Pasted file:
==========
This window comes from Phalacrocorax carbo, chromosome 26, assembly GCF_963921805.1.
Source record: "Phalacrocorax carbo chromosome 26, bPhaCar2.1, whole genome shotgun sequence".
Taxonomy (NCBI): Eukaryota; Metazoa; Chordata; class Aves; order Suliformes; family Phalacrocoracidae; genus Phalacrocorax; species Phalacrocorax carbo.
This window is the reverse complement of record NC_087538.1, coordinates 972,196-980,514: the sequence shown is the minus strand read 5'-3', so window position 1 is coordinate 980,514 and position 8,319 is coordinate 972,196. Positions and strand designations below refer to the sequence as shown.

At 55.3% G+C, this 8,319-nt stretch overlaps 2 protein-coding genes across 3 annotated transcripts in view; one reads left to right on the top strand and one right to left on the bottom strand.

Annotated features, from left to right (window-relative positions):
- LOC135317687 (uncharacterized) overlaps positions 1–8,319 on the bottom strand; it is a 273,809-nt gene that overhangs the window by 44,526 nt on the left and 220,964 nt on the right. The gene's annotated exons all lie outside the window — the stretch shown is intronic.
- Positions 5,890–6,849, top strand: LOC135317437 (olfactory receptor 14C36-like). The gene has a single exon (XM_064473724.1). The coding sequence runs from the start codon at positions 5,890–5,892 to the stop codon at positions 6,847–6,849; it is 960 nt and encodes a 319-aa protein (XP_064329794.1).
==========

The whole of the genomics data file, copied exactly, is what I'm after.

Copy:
This window comes from Phalacrocorax carbo, chromosome 26, assembly GCF_963921805.1.
Source record: "Phalacrocorax carbo chromosome 26, bPhaCar2.1, whole genome shotgun sequence".
Taxonomy (NCBI): Eukaryota; Metazoa; Chordata; class Aves; order Suliformes; family Phalacrocoracidae; genus Phalacrocorax; species Phalacrocorax carbo.
This window is the reverse complement of record NC_087538.1, coordinates 972,196-980,514: the sequence shown is the minus strand read 5'-3', so window position 1 is coordinate 980,514 and position 8,319 is coordinate 972,196. Positions and strand designations below refer to the sequence as shown.

At 55.3% G+C, this 8,319-nt stretch overlaps 2 protein-coding genes across 3 annotated transcripts in view; one reads left to right on the top strand and one right to left on the bottom strand.

Annotated features, from left to right (window-relative positions):
- LOC135317687 (uncharacterized) overlaps positions 1–8,319 on the bottom strand; it is a 273,809-nt gene that overhangs the window by 44,526 nt on the left and 220,964 nt on the right. The gene's annotated exons all lie outside the window — the stretch shown is intronic.
- Positions 5,890–6,849, top strand: LOC135317437 (olfactory receptor 14C36-like). The gene has a single exon (XM_064473724.1). The coding sequence runs from the start codon at positions 5,890–5,892 to the stop codon at positions 6,847–6,849; it is 960 nt and encodes a 319-aa protein (XP_064329794.1).